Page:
From: Mickleton to Henley-in-Arden
Distance: 17m / 27.2km
Cumulated distance: 402m / 647km
Percentage completed: 39.1

Subscribe to receive posts

I felt quite lucky to have survived the night in Mickleton. For centuries  the village and the surrounding area have had a reputation for witchcraft and black magic. The punishment meted out to those with magical tendencies could be far worse than a ducking in the village pond, à la Monty Python. The murder victim at the heart of the most recent gruesome killing, was 74 year-old Charles Walton, a farm labourer who had lived in neighbouring village, Lower Quinton all his life. He was well-liked but his knowledge of country ways and his ability to tame wild dogs with his voice and feed flocks of birds from his hands, most likely created suspicion among some villagers. On Valentine’s Day 1945 Charles was found murdered in a field, his neck pinned down with his pitchfork, a cross carved into his chest and his trouncing hook buried in his throat.

Such was the public outcry at the violence and possible motive of witchcraft for the crime that Scotland Yard was brought into investigate.  Detective Inspector Robert Fabian headed up the case but despite his investigative calibre, he was unable to solve the crime and it remains unsolved to this day. DI Fabian did however, go on to inspire a television series of 39 episodes, called Fabian of The Yard, which made him one of the first police heroes on television. And now of course, you can barely turn the box on without immediately becoming embroiled in the deadly investigations of Foyle, Taggart, Marple, Sweeney, Frost, Morse, Dalziel, Gently, Wallander, Brown, Banks or Tennison, to name but a few.

Mickleton at end of day

History lesson over. Back to the present day – and a guest perspective from the Marshes. Its been so wonderful to walk with Jules for these three days. Well not me .. I walked one and taxied two due to an injury that, depending on your perspective, is either a ‘life threateningly painful snapped tendon’ or ‘a mild aching right knee’. Alex took up the slack and carried Jules’s bag for my two days ‘off’ which had the added benefit of not only giving Jules a rest but also more of an opportunity to focus on reading the map. Not a small thing. Because irrespective if you’ve seen the Pyramids from camel back or the New York Skyline at night or the African plains at dawn, I can guarantee you have NEVER seen anything as wonderful as the 9th wonder of the world which is Jules Forth looking at an upside down map and pointing with utter indestructible confidence in entirely the wrong direction as she strides off due south! Her website says her amazing trek is 2,000 kilometres long but I would bet my house she will end up covering not a metre less than 3,000!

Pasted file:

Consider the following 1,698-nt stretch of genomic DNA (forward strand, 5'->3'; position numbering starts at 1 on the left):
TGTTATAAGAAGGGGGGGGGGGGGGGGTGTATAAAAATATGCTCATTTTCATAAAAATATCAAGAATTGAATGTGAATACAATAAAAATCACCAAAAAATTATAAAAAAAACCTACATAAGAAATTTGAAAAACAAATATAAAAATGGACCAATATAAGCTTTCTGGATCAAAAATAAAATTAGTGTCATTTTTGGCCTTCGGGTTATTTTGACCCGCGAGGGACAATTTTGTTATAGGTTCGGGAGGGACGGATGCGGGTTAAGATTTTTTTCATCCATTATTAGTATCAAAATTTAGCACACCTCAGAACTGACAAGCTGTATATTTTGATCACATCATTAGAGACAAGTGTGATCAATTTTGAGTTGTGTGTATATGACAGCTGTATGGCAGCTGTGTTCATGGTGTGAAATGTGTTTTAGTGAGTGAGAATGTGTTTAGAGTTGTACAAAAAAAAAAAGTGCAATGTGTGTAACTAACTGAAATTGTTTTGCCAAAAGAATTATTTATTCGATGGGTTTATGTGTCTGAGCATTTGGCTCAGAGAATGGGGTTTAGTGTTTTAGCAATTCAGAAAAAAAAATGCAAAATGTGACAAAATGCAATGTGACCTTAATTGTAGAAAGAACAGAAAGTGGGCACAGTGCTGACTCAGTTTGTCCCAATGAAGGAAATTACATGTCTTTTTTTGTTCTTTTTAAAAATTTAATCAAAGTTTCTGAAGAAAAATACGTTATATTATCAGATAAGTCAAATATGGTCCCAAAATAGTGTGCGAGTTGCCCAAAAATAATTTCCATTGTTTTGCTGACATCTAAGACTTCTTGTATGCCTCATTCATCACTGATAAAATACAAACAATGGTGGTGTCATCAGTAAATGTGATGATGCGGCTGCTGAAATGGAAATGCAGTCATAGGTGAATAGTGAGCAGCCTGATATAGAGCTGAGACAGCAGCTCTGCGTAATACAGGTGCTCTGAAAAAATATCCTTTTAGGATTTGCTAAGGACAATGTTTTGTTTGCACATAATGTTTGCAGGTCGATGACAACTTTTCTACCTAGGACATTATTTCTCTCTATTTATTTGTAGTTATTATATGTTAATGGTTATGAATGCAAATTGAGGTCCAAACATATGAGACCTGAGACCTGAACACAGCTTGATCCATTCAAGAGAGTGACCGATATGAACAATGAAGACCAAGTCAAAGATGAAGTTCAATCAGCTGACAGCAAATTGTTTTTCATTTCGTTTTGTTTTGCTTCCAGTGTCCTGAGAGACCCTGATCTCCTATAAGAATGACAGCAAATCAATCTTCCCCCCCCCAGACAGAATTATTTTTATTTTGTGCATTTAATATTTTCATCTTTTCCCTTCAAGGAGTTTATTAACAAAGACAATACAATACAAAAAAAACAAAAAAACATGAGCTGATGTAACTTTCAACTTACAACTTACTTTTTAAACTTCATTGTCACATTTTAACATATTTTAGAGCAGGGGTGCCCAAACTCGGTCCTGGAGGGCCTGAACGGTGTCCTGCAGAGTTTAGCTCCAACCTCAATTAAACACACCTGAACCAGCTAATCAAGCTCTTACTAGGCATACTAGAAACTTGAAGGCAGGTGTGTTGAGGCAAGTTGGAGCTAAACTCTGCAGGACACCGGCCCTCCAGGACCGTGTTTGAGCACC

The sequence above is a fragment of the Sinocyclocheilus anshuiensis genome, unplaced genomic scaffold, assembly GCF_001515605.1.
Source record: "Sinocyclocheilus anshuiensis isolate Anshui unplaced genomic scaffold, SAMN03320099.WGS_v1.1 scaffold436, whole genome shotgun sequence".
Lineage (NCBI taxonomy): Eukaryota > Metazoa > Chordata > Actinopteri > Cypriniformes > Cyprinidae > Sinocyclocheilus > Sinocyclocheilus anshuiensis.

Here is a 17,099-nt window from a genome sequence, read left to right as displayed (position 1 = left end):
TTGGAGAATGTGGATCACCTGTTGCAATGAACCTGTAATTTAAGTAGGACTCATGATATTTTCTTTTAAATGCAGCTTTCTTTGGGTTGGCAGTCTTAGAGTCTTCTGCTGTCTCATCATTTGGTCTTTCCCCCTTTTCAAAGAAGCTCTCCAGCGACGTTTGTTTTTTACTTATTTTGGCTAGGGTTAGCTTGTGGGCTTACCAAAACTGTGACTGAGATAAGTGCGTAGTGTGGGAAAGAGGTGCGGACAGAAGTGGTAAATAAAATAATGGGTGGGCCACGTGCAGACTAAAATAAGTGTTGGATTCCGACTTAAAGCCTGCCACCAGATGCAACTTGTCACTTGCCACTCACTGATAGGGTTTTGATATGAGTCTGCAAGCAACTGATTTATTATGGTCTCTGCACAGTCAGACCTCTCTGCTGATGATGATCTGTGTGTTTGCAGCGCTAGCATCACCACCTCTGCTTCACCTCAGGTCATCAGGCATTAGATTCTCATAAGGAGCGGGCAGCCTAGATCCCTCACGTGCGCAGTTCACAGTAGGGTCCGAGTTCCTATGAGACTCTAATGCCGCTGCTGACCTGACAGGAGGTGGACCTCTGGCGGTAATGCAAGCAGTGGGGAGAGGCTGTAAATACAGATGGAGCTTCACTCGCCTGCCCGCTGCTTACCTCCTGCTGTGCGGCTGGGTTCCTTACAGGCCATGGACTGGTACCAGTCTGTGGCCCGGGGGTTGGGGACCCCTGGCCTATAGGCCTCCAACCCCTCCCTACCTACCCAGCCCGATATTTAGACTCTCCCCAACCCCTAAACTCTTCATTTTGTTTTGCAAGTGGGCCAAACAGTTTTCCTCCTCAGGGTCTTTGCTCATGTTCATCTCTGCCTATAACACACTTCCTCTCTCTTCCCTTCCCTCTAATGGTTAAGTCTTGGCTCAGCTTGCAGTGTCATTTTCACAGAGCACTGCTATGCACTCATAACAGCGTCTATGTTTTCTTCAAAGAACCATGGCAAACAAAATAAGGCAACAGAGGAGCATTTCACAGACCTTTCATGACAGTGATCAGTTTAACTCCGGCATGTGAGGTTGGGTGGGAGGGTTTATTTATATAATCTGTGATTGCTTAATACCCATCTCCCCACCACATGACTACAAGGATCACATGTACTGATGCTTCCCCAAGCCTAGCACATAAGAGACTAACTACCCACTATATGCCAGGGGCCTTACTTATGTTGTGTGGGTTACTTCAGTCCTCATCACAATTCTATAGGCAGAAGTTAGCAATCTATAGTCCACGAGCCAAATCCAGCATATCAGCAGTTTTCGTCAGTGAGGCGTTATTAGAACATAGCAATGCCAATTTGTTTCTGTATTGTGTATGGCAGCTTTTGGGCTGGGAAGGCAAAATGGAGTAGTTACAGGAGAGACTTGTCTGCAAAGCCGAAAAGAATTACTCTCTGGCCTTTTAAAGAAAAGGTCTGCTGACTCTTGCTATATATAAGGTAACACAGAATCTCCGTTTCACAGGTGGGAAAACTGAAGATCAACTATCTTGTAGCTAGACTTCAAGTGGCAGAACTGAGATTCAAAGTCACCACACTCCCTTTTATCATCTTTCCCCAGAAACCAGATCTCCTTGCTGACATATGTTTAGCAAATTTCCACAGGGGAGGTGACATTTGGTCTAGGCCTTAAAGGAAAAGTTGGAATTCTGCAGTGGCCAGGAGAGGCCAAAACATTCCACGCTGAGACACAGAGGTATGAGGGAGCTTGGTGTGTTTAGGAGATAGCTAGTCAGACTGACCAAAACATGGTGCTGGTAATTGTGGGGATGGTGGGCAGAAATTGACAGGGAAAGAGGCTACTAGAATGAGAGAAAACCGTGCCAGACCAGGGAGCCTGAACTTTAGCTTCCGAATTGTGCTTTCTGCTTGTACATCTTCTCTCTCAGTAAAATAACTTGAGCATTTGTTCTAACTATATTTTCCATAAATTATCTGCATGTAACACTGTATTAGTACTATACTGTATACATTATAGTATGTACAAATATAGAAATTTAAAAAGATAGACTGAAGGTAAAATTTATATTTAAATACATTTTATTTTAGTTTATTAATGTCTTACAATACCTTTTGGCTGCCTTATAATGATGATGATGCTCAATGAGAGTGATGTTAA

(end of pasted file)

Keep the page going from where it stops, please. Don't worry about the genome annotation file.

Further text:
Its going to be a real shame to wave her off tomorrow. If it wasn’t for Alex’s job and my flight back to Australia we’d quite fancy joining her for the rest of the trip. But then again not sure if I could afford the taxi fare to Scotland! So much wonderful scenery, so many laughs and games and stories. AND money raised for a vital cause. Its has been a real highlight for Alex and I to spend this time with our wonderful friend. We’d like to think it will be the highlight for her as well but tonight, before our boots are even cold, she has started rhapsodising about how much she is looking forward to Lee joining her tomorrow. Hey Lee enjoy the dinner x.

My wonderful bag-carrier resting at the side of the swollen River Avon

Morning/evening readers, Swampy here. As per usual, my father (Shirker Tenzing) has managed to get out of doing the leg work while miraculously still having the gaul to fire shots at those who were actually able to carry out more than one day of walking. In any case, I have come to the conclusion that maps are litigious, overbearing fun sponges and that the misreading or downright neglect of their advice is an extremely liberating experience that only added to the day’s journey…in value as well as distance. While I’m at it, I’d also like to address another aspect of the walking experience that I felt has got a criminally harsh reputation. Mud. The way I see it, there are innumerable plus points to mud, including and not limited to: providing a cushion for an arse-first landing if by chance you happen to attempt a cross county walk in runners; a handy replacement for fake tan; a wonder supplement for a glowing skin complexion; supplies for an impromptu breakdancing platform; softer on the joints than grass; an invaluable opportunity to improve core stability as well as simultaneously sculpting your calves as you plunge in and out of the good stuff; a restriction to the pace at which you can appreciate the views properly where you might otherwise carelessly rush past them. Dear readers, I challenge you to compile a list of even three negatives of mud. I can’t think of a single one!

Additionally I’d like to echo Dad’s comments about Jules. It’s been an utter delight sliding through the Cotswolds with her and I’m slightly in awe of her journey so far and to come, given I’m knackered after three days! To all those joining her along the way, you’re in for a real treat…mud, detours and all.


Black Dog Tails
Jagger has saved the Canadian government a whopping $2.4m! She can detect the ink on wads of money being brought illegally into the country. There’s a cool video of her if you visit the website by clicking on the pic.